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The Ideal Man
Oliver Moor reflects on the true meaning of 'have means will travel' .


The now-traditional May Day protests have been and gone, and in London, at least, there was little trouble apart from the odd broken window and bloody nose. Soon the idea of anti-capitalism will be forgotten once more. London will return to making money. The protestors will return to their squats, or their public school dormitories, and dream of next year when, yet again, they will go through the whole charade. Until then they, and their anti-capitalist message, will be forgotten.

"Forgotten" is perhaps the wrong word: it assumes that anyone had any real idea of what anti-capitalism was really about in the first place. The whole problem with this protest is that it doesn’t really know what it wants. It seems to really be nothing more than a gathering of Utopists. The protestors – the less intelligent ones – are impossibly idealistic. They want to make the world into the usual sort of hippy heaven, or at least a place where everyone lolls around smoking large quantities of exotic cigarettes – the usual harmless nonsense. The more clever and cruel ones, of course, view the entire event as a battle and plan for it like First World War Generals, poring over A-Zs for months, and generally standing at the back shouting orders while the poor bloody dope-smoking infantry get hit over the head with truncheons.

Yesterday the event ended in stalemate: Ypres replayed on Oxford Street for the tourists. And like Ypres, many of the protestors – the idealists – will have left feeling disillusioned. Sure, they must be asking themselves, we closed down London – or part of it – for a day, but what about the rest of the year? And is fighting the police really a way to make our dreams of peace a reality? Our leaders don’t really seem to have peace in mind. Should they even be worth following? If not, who can we turn to? Who should be the new Idealist’s Champion? Is there anyone on earth suitable?
The answer, of course, is no. There is no-one on earth suitable. The man for the job is up in space at the moment. But he should be back next week.

Dennis Tito, the world’s first space tourist, is the ultimate idealist. Unfortunately for the protestors, he’s also probably the ultimate capitalist, which is certain to rankle with them. But they shouldn’t be so ungracious as to let a few hundred million bucks get in the way of a man who so obviously fits the bill. Apart from being gutwrenchingly wealthy, Tito has exactly the right credentials. He doesn’t care what the authorities (in this case NASA) think of him. He doesn’t want to do any work up there. He just wants a "great buzz", which the Soyuz launch provided him with, and a window in the corner so he can look at the pretty blue globe. And best of all, he just wants to float around. Trippy!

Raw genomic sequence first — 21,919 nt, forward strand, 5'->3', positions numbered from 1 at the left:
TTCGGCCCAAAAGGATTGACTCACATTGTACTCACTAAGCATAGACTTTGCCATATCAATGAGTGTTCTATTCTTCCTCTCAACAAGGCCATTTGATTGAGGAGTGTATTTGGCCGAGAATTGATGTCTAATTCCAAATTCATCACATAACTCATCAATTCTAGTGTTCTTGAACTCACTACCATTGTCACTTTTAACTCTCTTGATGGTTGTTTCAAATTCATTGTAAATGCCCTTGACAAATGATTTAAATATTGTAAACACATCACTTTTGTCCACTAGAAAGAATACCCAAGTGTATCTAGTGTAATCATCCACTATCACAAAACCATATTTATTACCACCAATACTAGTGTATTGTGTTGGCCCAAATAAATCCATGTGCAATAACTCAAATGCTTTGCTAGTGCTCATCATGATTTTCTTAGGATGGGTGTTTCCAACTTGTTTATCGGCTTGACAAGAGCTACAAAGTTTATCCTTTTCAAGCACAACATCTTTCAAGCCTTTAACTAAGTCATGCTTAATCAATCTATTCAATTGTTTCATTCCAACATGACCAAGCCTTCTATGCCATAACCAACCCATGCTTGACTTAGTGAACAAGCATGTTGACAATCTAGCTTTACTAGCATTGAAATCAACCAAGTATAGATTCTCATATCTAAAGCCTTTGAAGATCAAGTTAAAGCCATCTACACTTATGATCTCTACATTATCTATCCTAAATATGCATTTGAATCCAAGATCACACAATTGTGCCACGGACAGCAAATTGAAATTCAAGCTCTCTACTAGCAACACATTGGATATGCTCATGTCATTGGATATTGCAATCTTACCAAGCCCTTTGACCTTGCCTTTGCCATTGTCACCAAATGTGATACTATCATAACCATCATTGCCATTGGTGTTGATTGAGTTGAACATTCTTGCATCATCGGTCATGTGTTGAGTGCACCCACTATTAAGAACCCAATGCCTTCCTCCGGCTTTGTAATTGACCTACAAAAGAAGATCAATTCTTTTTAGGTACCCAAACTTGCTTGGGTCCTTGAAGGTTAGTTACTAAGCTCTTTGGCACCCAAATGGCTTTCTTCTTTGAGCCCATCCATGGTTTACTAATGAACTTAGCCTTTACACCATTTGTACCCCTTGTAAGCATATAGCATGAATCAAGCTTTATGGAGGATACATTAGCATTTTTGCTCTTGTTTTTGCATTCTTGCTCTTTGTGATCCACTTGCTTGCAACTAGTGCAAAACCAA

Dennis Tito in flight

A lot has been made of the fact that NASA don’t want him there. They consider him an opportunist, a man who has bought himself what he wants, and a man who is not qualified to travel into space. He isn’t even allowed to sue them if he dies, which is about the most draconian – even un-American -- position they could have taken. But Tito is not a man to let mere legal wranglings over his death get in the way. He has dreamed of this flight since the mid 1950’s, and nothing is going to stop him. It seems to many people that $20 million is a lot to pay for a week’s trip – but if the fact that he’s willing to pay it doesn’t make him an idealist then I don’t know what does. Tito is not a man who is going to contribute to space science. He isn’t going to repair the Hubble, or walk on another planet. But he is a man who is willing to pay more than what, for most, would be a lifetime’s wages, just to look out the window and watch the world go by. And for a man to have been driven to such phenomenal financial success, simply by the desire to float around in a little capsule with a bunch of Russians, is quite wonderful. Not only an idealist, but an internationalist idealist. Even better. Everyone living together in peace and harmony, not doing very much (Nasa have a problem with some computer hardware and have apparently given everybody the week off); what better example could there be for the young, or not-so-young, idealist?

There’s even an outside chance that some of the world’s great capitalist tyrants may meet their doom because of his groundbreaking activities. Tito will undoubtedly start a trend of the very rich and very famous wanting to take the ultimate trip. Rupert Murdoch, Donald Trump, Ted Turner – perhaps they’ll all be queueing up to take future flights. What the anti-capitalists will be hoping for is a higher incidence of launch pad "accidents" than there otherwise might have been to really put the icing on the cake.

Perhaps it’s worth trying. At times the lambs must allow the lion to lie down amongst them. Even if they can’t rid the world of capitalism, they’ll have just the man they need to advise them on the best place to invest their benefit money. That way, when they grow out of protesting, they’ll have something to fall back on.

© Oliver Moor 2001


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